Labor market segmentation is a defining feature of advanced industrial democracies. Workers experience different levels of labor risks and protections, with those in secure employment enjoying statutory entitlements and social benefits while the low-paid, insecurely employed, underemployed and long-term unemployed do not. During the recent economic recession, the process of labor market segmentation has hastened, reaching unprecedented levels of differentiated labor risks. Apart from the consequences of segmentation on social and economic inclusiveness and on long-term economic growth potential, segmentation has important but neglected implications for political inclusion and representation. LABOREP aims to fill this gap by examining how labor market inequalities shape political mobilization.
The Action traces how workers across labor divides participate in politics and how the recent economic recession and its aftermath have affected political participation across labor segments. To do so, LABOREP exploits variation in the impact of the economic recession across over 70 Barcelona neighborhoods and over the course of the economic recession in Spain (using three original datasets collected by the host), a country that represents an ideal “laboratory” for the study of segmentation.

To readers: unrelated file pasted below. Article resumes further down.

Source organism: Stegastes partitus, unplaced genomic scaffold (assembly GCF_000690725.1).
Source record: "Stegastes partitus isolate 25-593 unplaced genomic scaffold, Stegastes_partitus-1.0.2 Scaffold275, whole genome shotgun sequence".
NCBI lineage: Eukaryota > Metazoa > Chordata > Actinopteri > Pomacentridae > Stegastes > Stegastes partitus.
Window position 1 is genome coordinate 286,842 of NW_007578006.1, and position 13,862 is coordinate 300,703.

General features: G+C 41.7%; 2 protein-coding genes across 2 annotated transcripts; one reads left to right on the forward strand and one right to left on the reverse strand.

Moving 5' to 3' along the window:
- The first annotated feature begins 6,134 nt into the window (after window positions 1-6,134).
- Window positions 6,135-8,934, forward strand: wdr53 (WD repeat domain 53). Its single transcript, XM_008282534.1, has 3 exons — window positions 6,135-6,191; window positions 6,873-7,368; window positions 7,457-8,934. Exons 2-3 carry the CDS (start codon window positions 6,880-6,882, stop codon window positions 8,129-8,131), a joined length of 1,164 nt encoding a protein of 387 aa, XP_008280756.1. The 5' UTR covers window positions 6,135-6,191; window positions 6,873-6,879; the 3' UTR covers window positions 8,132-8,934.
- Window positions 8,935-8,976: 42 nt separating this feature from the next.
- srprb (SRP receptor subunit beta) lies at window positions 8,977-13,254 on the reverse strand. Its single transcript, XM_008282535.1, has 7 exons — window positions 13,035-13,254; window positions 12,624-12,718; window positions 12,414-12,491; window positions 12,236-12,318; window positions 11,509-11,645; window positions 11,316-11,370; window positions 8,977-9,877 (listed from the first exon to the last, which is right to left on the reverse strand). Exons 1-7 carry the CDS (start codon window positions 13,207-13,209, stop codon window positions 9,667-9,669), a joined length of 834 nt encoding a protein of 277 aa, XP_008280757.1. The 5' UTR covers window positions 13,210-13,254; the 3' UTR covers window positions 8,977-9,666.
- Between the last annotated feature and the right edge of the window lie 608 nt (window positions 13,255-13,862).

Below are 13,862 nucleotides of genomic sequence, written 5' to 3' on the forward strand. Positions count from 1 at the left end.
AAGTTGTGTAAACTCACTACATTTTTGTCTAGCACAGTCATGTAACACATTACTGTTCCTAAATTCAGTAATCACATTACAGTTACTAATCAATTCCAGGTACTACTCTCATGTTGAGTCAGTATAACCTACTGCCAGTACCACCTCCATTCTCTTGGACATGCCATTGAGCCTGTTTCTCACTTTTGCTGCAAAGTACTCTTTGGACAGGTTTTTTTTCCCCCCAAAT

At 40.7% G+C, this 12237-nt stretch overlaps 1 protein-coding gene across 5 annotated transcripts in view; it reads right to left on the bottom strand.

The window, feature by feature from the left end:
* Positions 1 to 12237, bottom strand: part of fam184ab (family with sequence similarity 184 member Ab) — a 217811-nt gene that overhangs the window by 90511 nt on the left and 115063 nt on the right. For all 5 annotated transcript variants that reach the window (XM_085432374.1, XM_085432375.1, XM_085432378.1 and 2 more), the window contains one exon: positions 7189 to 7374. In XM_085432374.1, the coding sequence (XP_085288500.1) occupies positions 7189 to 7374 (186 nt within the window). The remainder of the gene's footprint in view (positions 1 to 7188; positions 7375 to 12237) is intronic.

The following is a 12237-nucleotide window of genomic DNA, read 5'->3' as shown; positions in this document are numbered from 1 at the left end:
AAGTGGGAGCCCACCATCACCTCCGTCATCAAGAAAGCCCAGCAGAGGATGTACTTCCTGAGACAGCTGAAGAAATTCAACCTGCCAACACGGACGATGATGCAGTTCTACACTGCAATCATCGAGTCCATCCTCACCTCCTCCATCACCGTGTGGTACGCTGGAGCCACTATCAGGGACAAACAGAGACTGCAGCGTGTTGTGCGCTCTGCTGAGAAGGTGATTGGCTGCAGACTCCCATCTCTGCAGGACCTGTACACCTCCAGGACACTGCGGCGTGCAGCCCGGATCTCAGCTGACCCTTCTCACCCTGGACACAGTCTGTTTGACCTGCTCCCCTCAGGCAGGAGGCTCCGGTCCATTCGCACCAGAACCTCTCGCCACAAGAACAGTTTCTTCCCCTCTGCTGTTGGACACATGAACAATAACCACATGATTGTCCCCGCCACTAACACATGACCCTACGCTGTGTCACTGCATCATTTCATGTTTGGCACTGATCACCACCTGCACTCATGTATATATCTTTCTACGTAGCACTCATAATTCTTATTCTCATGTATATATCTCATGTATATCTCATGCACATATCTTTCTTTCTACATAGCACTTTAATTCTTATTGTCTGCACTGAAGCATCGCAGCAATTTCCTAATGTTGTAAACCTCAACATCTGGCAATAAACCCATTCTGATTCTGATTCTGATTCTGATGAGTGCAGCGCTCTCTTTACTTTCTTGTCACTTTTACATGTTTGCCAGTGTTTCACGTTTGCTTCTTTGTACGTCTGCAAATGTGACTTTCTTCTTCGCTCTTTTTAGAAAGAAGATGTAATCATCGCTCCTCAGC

Apart from testing a set of original theses that further our understanding of theories of participation in politics, LABOREP develops a novel methodological approach to account for labor risk differentials within the same categories of work across countries and over time. Such differentials have hindered effective cross-national research on segmentation. The approach makes a contribution to the study of labor segmentation across the disciplines of economics, sociology and political science.
The theory and method gaps along with the increasing economic relevance of segmentation suggest that LABOREP has identified a topic ripe for empirical investigation and of substantial policy relevance.